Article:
THIS WEEK IN ARMENIAN HISTORY
(Prepared by the Armenian National Education Committee [ANEC])
Birth of Mikayel Chamchian
(December 4, 1738)
Fifth century historian Movses Khorenatsi has been commonly labeled as the Father of Armenian History. It is not unfair to call Father Mikayel Chamchian the Father of Modern Armenian Historiography.
Chamchian was born in Constantinople. He was initially homeschooled and then attended the local Catholic school. He later studied jewelry with Mikayel chelebi Diuzian, imperial jeweler and a distant relative. The young Garabed (that was Chamchian’s baptismal name) was so famous in town for his talent as a jeweler that a contemporary wrote: “Not even one was found like him.” Diuzian thought of turning him into his business partner and even arranging marriage with his daughter. However, in 1757, barely eighteen, Chamchian left his promising career and went to the island of San Lazzaro, in Venice, to enter the Mekhitarist monastery and satisfy his thirst for knowledge. His elder brother Hagopos was a member of the Mekhitarist Congregation.
After graduating from the island’s school in 1762, Chamchian joined the congregation and became a teacher at the school. His scholarly studies were interrupted in 1769, when he was consecrated vartabed and sent to serve the Armenian Catholic community of Basra (Iraq). He traveled through the Armenian communities of the Middle East (Alexandria, Beirut, Damascus, Aleppo, Baghdad, etcetera) and collected manuscripts for the library of the monastery. In the 1770s he wrote a four-volume polemical work (each volume contained 800-900 pages) entitled Shield of Orthodoxy. This work was destined to demonstrate “the orthodox doctrine of the Armenian Church.” His enemies robbed this work from his room, and the Vatican called him for an interrogation, since his defense of Catholicism seemed to have been accompanied with some sympathy for the “schismatic” Armenian Apostolic Church.
He returned to the monastery in 1775 and taught at the seminary for the next fourteen years. Many of the best scholars of the congregation in the next several decades were his students. He produced a remarkable grammar of Classical Armenian in 1779, which he abridged in 1801 and became the main textbook of Armenian schools in the nineteenth century (eleven reprints).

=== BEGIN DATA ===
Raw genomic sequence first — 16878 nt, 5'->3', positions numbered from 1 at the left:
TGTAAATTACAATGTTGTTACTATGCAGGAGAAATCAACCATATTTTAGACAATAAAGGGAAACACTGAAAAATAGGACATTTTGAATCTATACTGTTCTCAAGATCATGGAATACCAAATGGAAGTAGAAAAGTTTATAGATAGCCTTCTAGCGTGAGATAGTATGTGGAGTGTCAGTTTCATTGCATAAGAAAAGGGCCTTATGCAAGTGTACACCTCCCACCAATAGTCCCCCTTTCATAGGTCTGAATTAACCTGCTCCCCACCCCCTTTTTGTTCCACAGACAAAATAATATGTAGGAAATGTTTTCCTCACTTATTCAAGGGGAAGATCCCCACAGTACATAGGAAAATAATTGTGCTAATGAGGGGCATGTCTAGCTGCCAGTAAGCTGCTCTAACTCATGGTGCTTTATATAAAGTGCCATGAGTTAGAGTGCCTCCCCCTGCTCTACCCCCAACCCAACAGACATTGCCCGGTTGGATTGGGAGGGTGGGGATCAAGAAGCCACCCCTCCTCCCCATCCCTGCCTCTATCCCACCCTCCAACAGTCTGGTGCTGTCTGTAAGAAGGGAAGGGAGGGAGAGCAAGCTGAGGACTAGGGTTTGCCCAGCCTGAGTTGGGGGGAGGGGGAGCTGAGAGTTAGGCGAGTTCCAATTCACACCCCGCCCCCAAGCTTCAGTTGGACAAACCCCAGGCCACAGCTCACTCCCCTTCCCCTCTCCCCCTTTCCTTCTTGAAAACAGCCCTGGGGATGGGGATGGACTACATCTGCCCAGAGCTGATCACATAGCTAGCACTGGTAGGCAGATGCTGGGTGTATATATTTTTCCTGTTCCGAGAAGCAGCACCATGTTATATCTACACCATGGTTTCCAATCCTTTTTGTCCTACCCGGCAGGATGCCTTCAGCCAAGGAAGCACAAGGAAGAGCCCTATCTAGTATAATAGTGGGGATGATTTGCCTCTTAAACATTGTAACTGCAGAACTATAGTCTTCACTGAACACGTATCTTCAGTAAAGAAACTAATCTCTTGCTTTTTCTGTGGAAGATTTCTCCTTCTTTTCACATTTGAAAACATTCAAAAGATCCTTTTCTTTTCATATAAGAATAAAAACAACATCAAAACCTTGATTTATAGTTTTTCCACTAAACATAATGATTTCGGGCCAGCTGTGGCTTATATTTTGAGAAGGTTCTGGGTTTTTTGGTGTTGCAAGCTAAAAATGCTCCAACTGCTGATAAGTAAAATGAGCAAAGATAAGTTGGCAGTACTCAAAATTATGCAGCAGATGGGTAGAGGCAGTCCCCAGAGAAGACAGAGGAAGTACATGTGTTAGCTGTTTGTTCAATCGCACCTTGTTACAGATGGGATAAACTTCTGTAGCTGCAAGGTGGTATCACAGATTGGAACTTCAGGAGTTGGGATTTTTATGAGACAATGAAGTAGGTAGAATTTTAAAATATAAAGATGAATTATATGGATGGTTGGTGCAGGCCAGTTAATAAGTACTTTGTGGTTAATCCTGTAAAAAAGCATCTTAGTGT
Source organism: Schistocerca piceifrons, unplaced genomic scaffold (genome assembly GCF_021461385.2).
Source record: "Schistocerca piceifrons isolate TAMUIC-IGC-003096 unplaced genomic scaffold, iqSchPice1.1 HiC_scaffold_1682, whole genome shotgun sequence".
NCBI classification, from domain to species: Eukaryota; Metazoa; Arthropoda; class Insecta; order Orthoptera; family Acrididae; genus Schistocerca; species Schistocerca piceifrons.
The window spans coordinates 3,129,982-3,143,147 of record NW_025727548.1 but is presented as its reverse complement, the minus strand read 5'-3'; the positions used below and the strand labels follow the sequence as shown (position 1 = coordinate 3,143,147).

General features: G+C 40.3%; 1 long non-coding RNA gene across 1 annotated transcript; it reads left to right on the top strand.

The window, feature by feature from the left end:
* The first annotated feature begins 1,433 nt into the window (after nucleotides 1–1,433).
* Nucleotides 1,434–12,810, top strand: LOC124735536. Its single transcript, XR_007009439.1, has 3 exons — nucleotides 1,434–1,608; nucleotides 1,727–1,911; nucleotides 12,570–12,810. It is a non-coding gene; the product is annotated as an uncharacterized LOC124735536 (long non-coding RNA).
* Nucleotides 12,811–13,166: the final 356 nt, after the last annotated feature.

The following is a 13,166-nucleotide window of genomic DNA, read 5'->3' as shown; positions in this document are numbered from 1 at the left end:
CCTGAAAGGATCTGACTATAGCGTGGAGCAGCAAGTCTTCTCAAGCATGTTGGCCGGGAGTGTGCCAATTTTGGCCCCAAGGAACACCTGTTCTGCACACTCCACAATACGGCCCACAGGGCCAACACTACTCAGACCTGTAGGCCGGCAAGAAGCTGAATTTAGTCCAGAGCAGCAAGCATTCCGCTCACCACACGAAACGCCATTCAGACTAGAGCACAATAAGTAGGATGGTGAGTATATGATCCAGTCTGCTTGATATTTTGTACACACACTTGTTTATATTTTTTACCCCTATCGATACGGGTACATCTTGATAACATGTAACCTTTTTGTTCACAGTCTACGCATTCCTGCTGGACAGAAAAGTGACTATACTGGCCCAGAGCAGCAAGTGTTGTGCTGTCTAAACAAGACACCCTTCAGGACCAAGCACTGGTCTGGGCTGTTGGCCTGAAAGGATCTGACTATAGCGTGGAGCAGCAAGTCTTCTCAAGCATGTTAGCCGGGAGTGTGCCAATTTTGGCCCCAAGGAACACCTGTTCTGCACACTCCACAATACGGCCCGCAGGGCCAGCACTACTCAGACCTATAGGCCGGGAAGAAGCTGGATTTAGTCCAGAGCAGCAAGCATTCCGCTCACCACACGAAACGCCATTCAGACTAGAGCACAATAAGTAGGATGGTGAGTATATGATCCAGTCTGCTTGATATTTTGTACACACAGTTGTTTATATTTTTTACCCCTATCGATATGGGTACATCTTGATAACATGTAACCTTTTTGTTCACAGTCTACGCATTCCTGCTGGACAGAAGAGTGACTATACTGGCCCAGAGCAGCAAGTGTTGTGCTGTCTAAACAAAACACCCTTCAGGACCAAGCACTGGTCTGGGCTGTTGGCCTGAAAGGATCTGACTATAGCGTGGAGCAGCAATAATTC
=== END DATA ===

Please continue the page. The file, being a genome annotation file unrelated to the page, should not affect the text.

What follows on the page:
Between 1780 and 1788, Chamchian dedicated himself to write the first comprehensive history of Armenia from the origins to his days. The author was an enormously fastidious writer and made countless changes and additions in his volumes until they went into printing. The thick three volumes, which had the publishing dates 1784-1786, were actually published between 1785 and 1788. Chamchian’s History of Armenia would become a reference work for Armenian Studies scholars for over a century and, besides, it would offer a full picture of the past for a people that were trying to construct their national identity.
Afterwards, he devoted himself to religious and theological works. Due to his poor health, the congregation sent him back to Constantinople as its resident representative. He would remain in the capital of the Ottoman Empire and he would continue producing with incredible fecundity; among other works, he published a ten-volume commentary of the Psalms, more than 6,000 pages (1815-1823). He also worked on a project to create a school of Armenian higher education in any European university town. Besides a history of the Ottoman Empire that remained unpublished, he produced an abridged version of his History of Armenia, both in Armenia (1811) and in Turkish (1812). The Armenian version was translated into English and published in Calcutta in 1827.
Following the ecumenic orientation that had been the focus of the founder of the congregation, Mekhitar of Sepastia, Chamchian dedicated himself also to solve the disputes among Armenian Apostolics and Catholics in Constantinople, in the understanding that the Armenian Church was not heretic, as it was frequently portrayed at the time, and there was no need to shock the Armenian nation with new quarrels. He even tried to unify both communities. During four decades (1776-1815), he wrote a theological work of some 900 pages, Shield of Faith, Which Confirms the Orthodoxy of the Armenian Church from St. Gregory, the Illuminator of Armenia, until Today. Another Catholic priest robbed the book and took it to Rome, where it had the impact of a bomb. After four years of discussions and debates, the book was destroyed by order of the Propaganda Fide and only an abridged version was published half a century after Chamchian’s death (Calcutta, 1873).
Chamchian passed away on November 30, 1823 and was buried in the Armenian cemetery of Pera (today Beyoglu). His History of Armenia still remains as a classic, and has been the foundation of his intellectual fame.